Wednesday, October 29, 2014

TO BE A CALIPH OR NOT TO BE A PRESIDENT. By Ghassan Kadi 25 Oct 2014

This is Erdogan's question.
25 October 2014
Ghassan Kadi

No one can say with certainty what is exactly the nature of the "difference" between the regional policies of Qatar and KSA. People often look for very complex clues and miss out the obvious. In this context, the obvious seems to be about "who has the upper hand".

Qatar is "two tents and a camel", as a colloquial Arabic proverb puts it, but it wanted to rise to prominence, a prominence that can guarantee the continuity of the ruling family. They are small and weak, and their only strength is financial. They lured/accepted to have their soil as a base to attack Iraq, because having US bases in Qatar gives it security; or so they think.

The Saudis do not want anyone to rival their religious and regional leadership, and for this reason "only" perhaps they don't like the metamorphosis of Qatar from a nothing-state to an aspiring regional leader.

Because Qatar needed strong regional allies, it went to Sunni Turkey for support.

It is hard to know exactly what Erdogan was promises, but one can guess what he really wanted. There is a general belief in Turkey, especially amongst the Islamists, that Turkey should lead and rule the Muslim World like it did before for 400 years. Erdogan wants to re-establish a Turkish Empire that includes present day Turkey, all of Syria, Lebanon, Iraq, Kuwait, Jordan, and the whole Arab Peninsula. In Arabia, he will have Mecca in the West and oil in the east.

He will promise Israel safe borders and an end to any struggle against its sovereignty. That said, he may later on turn around and try to capture Jerusalem.

When it comes to the Turkish-Qatari coalition, we cannot be sure who approached who first, but they needed each other nonetheless. Qatar needed a regional Big Brother, and Erdogan was happy to get the Qatari money.

Erdogan kept his big dreams to himself. It isn't hard to believe that he was only promised a very small prize, a token such as secure borders with Syria under new leadership. But he already had secure borders with Syria. More than likely, Erdogan must have fooled everyone to believe that he was prepared to do all what he was asked to do for virtually no or little benefit for himself. As a big Muslim leader and as a NATO member, he seemed to oblige for no clear gain, but deep down inside, he had a much bigger fish to fry.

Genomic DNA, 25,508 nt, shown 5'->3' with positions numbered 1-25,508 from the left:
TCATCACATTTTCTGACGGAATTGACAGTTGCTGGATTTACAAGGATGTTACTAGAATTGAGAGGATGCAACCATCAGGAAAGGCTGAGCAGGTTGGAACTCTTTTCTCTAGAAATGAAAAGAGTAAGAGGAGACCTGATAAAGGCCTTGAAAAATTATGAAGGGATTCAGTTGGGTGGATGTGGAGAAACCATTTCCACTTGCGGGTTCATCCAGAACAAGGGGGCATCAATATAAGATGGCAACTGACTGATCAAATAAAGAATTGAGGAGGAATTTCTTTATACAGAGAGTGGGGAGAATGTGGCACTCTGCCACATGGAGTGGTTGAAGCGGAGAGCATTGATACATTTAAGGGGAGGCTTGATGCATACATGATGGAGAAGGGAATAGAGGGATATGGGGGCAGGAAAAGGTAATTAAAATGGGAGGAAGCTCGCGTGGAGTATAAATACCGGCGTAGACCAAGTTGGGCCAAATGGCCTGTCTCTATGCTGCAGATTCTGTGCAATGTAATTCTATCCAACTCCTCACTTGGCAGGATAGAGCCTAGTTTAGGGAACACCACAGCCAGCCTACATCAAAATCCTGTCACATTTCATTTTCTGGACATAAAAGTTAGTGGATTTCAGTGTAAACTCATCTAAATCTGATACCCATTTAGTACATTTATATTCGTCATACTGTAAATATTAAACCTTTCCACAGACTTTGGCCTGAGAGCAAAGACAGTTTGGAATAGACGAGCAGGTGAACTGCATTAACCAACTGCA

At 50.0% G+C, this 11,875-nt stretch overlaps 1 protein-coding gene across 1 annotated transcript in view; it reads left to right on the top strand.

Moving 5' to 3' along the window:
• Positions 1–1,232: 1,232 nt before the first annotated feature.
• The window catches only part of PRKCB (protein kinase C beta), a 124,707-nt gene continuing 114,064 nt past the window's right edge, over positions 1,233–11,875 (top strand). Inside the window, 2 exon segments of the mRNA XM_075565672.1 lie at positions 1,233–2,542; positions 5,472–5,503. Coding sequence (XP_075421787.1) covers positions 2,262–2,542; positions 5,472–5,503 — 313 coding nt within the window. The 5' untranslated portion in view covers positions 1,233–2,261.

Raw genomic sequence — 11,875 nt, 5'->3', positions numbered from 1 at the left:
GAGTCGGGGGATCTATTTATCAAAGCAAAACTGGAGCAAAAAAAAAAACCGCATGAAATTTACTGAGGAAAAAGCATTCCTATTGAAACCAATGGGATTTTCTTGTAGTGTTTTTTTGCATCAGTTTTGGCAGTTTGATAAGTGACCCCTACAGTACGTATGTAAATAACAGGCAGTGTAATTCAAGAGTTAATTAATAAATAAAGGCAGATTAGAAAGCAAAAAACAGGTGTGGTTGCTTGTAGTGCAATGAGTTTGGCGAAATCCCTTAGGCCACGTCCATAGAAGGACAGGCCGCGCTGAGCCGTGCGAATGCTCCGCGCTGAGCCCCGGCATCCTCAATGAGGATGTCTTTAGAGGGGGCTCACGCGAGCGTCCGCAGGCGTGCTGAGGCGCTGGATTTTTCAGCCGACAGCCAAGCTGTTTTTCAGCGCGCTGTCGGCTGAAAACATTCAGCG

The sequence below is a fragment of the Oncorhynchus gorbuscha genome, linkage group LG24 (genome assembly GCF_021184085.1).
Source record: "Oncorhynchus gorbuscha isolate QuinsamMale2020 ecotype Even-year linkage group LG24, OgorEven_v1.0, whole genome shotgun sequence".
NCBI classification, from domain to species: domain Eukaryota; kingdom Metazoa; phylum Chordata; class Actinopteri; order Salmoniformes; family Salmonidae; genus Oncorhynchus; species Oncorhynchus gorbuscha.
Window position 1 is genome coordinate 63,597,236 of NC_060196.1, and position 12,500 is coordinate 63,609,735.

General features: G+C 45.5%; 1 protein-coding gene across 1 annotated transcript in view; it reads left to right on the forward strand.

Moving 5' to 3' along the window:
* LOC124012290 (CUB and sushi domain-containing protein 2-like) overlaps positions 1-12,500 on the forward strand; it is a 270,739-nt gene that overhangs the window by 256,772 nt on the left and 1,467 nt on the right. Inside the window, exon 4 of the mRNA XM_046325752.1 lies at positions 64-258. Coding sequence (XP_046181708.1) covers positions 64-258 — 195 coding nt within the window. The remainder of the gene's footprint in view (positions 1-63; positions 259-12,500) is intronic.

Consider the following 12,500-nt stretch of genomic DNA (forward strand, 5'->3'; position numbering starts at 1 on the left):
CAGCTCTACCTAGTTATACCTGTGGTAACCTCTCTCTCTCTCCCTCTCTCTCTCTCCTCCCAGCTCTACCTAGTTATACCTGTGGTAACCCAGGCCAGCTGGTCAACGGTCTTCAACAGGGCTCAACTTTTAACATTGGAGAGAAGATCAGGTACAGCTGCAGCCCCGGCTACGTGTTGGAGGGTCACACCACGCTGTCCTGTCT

Once again, as the Anti-Syrian Cocktail failed to topple Assad, each member went solo trying to get a consolation prize, each on his own, knowing that they are not going to get any support from the former allies.

Right now, Erdogan is happy with the stalemate around Kobani. This buys him time and the hope that he will be offered some prizes. That aside, he would much prefer ISIS to win than the Kurds. It is also easy to believe that he wishes for ISIS to expand and take over KSA. The outcome of this will be very much to his advantage. On one hand, that royal family will get out of his way, paving his personal aspirations of Islamic leadership, and secondly, if and when the world get together and decide to kick ISIS out of Arabia, only a Sunni army will be allowed to do it, and only Turkey will fit that bill, and there will be nothing more for Erdogan to wish for other than being invited by the West to invade and capture Mecca. This will be his Turkish revenge to the events of a century ago.

First published in The Syrian Revolution; The Untold Story (Facebook)

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